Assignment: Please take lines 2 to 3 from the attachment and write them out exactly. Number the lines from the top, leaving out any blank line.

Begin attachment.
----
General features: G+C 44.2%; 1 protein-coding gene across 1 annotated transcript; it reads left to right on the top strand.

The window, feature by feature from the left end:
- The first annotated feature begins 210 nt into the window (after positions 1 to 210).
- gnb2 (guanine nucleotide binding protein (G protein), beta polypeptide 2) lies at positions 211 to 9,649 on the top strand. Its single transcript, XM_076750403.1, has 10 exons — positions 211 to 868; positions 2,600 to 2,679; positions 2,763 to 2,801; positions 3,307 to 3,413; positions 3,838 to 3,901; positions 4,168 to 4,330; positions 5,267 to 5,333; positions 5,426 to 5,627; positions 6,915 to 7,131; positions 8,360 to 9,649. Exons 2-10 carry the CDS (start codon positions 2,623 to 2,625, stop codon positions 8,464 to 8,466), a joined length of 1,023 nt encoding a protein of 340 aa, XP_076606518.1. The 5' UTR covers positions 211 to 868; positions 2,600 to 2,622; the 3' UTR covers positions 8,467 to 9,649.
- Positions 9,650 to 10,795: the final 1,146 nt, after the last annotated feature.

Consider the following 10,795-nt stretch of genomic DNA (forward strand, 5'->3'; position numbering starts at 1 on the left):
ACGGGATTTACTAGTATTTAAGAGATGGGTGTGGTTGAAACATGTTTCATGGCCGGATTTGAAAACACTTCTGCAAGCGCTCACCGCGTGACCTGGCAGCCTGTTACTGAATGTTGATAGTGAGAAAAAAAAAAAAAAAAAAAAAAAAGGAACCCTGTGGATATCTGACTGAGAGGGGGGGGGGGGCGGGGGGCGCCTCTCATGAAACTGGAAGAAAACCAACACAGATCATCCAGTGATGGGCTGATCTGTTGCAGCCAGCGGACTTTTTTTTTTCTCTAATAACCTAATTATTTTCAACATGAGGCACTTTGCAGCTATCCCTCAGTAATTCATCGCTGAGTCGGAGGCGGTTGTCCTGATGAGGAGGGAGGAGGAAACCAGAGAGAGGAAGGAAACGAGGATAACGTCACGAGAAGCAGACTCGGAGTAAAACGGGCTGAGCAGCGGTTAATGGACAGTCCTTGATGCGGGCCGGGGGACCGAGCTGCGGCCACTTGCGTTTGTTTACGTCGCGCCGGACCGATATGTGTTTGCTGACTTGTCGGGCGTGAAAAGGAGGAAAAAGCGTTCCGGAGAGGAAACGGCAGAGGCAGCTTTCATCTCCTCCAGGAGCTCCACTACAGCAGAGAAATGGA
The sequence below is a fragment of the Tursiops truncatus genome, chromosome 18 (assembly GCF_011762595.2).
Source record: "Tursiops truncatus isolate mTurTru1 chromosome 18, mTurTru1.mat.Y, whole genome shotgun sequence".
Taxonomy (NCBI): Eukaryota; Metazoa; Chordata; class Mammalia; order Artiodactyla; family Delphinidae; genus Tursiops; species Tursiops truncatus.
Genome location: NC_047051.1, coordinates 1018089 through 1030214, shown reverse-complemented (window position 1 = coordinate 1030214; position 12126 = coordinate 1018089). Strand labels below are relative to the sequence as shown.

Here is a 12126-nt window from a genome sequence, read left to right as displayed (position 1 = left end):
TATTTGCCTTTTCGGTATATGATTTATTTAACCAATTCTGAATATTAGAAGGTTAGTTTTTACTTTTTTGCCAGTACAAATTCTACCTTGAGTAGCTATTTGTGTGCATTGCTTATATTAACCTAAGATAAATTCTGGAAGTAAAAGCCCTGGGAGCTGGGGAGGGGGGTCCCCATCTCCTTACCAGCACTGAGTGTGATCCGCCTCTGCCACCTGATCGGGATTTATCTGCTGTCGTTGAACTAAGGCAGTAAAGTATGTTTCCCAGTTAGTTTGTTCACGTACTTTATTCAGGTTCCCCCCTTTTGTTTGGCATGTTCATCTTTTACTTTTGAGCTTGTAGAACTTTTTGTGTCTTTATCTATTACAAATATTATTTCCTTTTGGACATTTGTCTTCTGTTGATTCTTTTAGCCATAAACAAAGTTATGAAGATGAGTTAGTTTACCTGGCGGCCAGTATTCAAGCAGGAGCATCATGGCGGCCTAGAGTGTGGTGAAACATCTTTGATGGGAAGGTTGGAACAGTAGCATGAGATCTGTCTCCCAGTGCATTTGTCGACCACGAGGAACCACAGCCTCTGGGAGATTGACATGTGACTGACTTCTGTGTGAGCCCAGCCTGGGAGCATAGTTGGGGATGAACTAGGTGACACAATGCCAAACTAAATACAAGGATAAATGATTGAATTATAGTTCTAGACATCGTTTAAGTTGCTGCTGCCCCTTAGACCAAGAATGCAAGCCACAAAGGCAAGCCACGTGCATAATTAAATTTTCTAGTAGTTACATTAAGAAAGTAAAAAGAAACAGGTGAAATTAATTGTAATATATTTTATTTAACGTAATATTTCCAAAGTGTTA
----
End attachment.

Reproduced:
The window, feature by feature from the left end:
- The first annotated feature begins 210 nt into the window (after positions 1 to 210).